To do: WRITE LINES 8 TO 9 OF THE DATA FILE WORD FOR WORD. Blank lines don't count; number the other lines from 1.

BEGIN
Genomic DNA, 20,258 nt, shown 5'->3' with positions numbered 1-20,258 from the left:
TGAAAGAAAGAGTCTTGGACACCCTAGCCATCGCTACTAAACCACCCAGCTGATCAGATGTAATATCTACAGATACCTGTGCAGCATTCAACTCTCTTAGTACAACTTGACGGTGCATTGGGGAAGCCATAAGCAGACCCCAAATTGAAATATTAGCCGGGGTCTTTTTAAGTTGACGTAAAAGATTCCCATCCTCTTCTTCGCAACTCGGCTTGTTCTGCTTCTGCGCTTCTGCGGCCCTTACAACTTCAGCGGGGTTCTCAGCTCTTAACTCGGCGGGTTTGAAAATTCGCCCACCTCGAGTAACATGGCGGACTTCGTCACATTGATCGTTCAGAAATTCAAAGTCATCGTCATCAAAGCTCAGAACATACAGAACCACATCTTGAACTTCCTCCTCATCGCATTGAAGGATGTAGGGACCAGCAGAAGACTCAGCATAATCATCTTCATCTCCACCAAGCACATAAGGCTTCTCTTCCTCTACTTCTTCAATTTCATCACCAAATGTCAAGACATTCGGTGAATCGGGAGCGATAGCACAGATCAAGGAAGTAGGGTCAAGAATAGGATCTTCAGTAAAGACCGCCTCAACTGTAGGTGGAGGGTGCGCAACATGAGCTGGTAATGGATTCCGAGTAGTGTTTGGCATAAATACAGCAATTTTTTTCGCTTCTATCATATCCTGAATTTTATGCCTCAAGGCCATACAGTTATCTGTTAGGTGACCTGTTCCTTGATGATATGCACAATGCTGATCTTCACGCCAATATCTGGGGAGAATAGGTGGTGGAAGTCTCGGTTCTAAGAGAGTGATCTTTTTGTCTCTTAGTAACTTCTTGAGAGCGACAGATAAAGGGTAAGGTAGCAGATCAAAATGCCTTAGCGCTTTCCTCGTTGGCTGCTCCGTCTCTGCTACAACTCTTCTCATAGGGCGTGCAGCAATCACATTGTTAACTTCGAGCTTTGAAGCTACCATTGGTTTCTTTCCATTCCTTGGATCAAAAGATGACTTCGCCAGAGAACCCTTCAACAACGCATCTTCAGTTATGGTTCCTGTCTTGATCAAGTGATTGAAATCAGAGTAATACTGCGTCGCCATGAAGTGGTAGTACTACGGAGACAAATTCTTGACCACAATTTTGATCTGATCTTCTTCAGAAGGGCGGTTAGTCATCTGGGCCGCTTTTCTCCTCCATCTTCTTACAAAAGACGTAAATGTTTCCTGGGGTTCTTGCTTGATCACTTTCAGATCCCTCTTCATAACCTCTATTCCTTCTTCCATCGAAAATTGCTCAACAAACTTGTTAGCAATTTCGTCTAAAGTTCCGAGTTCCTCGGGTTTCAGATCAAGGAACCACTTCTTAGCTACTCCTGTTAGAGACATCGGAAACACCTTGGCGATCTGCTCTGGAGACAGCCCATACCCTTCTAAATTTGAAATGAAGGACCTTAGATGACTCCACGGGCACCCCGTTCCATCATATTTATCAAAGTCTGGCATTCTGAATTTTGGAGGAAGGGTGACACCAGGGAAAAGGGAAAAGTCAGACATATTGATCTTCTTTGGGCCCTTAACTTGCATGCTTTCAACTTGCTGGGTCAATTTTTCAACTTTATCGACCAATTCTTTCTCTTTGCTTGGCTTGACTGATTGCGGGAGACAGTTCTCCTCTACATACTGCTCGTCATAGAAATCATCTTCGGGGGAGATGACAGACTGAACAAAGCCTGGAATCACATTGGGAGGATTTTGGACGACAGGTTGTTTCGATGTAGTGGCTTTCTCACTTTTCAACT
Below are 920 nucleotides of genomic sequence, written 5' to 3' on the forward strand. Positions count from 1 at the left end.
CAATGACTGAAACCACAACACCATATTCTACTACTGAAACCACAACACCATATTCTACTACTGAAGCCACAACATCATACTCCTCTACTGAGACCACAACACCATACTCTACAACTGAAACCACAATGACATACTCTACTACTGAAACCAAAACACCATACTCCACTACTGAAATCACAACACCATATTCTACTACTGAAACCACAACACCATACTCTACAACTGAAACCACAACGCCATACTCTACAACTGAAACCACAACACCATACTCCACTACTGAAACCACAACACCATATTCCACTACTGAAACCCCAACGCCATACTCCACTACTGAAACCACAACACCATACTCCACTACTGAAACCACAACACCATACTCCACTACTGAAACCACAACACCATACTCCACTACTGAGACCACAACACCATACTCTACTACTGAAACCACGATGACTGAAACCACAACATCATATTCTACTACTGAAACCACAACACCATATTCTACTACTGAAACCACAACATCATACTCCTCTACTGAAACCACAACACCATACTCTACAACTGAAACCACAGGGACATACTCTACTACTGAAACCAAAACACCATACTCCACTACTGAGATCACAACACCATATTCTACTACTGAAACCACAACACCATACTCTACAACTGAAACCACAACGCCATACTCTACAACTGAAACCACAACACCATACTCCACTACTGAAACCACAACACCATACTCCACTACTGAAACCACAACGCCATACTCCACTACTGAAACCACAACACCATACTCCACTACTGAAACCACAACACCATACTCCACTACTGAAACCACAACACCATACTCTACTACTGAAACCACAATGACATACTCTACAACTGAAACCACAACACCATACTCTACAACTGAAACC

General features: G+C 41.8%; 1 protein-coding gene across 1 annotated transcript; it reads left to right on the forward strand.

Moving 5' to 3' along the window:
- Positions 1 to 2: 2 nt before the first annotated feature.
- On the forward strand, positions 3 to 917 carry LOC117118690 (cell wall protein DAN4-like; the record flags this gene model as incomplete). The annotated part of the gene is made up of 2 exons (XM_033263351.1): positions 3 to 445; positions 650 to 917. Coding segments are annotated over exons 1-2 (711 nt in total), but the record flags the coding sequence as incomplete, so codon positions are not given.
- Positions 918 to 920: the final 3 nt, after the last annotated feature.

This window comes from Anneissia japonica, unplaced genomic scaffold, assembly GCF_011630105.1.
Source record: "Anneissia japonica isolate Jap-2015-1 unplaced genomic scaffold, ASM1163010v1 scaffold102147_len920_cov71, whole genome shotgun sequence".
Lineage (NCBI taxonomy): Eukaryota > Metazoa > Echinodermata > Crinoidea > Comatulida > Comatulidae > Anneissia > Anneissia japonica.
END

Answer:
- On the forward strand, positions 3 to 917 carry LOC117118690 (cell wall protein DAN4-like; the record flags this gene model as incomplete). The annotated part of the gene is made up of 2 exons (XM_033263351.1): positions 3 to 445; positions 650 to 917. Coding segments are annotated over exons 1-2 (711 nt in total), but the record flags the coding sequence as incomplete, so codon positions are not given.
- Positions 918 to 920: the final 3 nt, after the last annotated feature.